However, the party asked him to take over as the state secretary, the highest position in the party at the state level, after the sudden demise of Chadayan Govindan in 1998.
It was during his 17-year term as secretary (the party’s longest-serving secretary in Kerala) that Vijayan acquired the image of a stone-faced dictator who almost always never smiles.
“He took over when the party was facing a severe crisis. M.V. Raghavan (an influential Communist leader who walked out of the CPM and formed his own party in a watershed moment in 1986) was still a threat. There were serious ideological and personal differences within the party,” says a CPM leader who contested the 2016 election and lost.
Pinarayi also became the most hated figure for right-wing activists in the state during this time, according to a leader of Rashtriya Swayamsevak Sangh (RSS).
“It was a tough time for RSS after he became CPM secretary. He played a major role in resisting RSS violence against his cadres and was also quick to react against the attacks on his cadres,” said the RSS leader, on the condition of anonymity.
While Vijayan emerged as the most powerful force in CPM’s Kerala unit, this period also saw both him and his supporters being accused by political opponents within the party—mainly by a faction led by CPM’s one-term chief minister V.S. Achuthanandan—for “deviant tendencies”, such as their alleged support to Fourth World theorists and their affluent lifestyle.
The Fourth World theory is an alternative to Marxism, and propounds class cooperation as opposed to class conflict.
Vijayan’s image was further dented when he was booked by the Central Bureau of Investigation (CBI) “for political corruption” during his term as minister. The charge was that he managed to secure funding for a cancer hospital in north Kerala while awarding a power contract to Canadian company SNC-Lavalin, which CBI said amounted to political gains.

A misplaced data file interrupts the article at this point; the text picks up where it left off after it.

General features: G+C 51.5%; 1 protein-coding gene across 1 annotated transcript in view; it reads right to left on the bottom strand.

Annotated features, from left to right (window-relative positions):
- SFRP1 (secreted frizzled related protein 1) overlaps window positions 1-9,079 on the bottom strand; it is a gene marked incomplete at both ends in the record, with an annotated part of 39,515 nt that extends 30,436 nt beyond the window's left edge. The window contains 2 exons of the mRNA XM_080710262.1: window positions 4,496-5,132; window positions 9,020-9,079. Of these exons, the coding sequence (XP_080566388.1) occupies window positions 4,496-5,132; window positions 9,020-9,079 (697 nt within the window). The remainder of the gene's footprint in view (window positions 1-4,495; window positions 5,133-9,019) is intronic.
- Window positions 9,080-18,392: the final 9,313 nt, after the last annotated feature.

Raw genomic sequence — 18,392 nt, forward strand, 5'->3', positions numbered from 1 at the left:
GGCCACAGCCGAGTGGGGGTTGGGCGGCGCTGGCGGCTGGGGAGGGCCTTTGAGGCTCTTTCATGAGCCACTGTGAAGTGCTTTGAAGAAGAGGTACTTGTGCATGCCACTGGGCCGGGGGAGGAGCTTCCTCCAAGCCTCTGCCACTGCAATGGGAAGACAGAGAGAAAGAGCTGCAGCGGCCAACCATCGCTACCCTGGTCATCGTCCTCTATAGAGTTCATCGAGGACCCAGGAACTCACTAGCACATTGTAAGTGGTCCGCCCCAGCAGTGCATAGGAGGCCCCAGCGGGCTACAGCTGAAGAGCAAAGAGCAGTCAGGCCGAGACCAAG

A CBI court acquitted him of the charges 2013, which set the ball rolling for his comeback to electoral politics.
The path followed by Modi and Pinarayi to reach the apex of an elected government is marked by similar events, although on a vastly different scale.
In Modi’s case, the 2002 Gujarat riots when he was the chief minister of the state continues to cloud his image. In Vijayan’s case, the brutal 2012 murder of T. P. Chandrasekharan, a former colleague-turned-rival party politician, had people wondering how such an event could have taken place without the knowledge of senior party leaders.
Both Modi and Vijayan hired public relations (PR) agencies that came up with slogans to communicate just enough hope to their respective voter bases to bring them to power.
In Modi’s case, his promise of Achche Din (good days) was enough to enthuse the party rank and file and even the whole country. Vijayan’s Ellam Sheriyaakum (Malayalam for “everything will be okay”), in the words of a top executive at a PR agency, was a tool to soften “the hard man leading the party” image that had gotten them this far.
Modi and Vijayan also had to sideline rivals within the party to head the elected government. While it was senior party leaders such as L.K. Advani in Modi’s case, it was Achuthanandan in the case of Vijayan.
“While Modi is right of centre and Vijayan is left of centre, they both mean business but look at reality from different vantage points,” says J. Prabhash, professor of political science at the University of Kerala.
For Vijayan, success lies in carrying the opposition along, said Prabhash.
All that aside, the political dynamics that Vijayan will face will be completely different from what Modi faced when the BJP-led National Democratic Alliance (NDA) took the helm two years ago, said analysts.
The CPM has lost ground in its one-time bastion West Bengal and has been limited to Tripura and Kerala. With the party considerably weakened in West Bengal, which it ruled for more than three decades until 2011, its governance in Kerala will decide the survival of the largest remaining communist movement in the democratic world, say analysts.
“The party has never been in such a weak position in their electoral history. Whether it is in Parliament or in the states, the presence of Left is at a vanishing point,” says M.G. Radhakrishnan, editor of Asianet News television channel.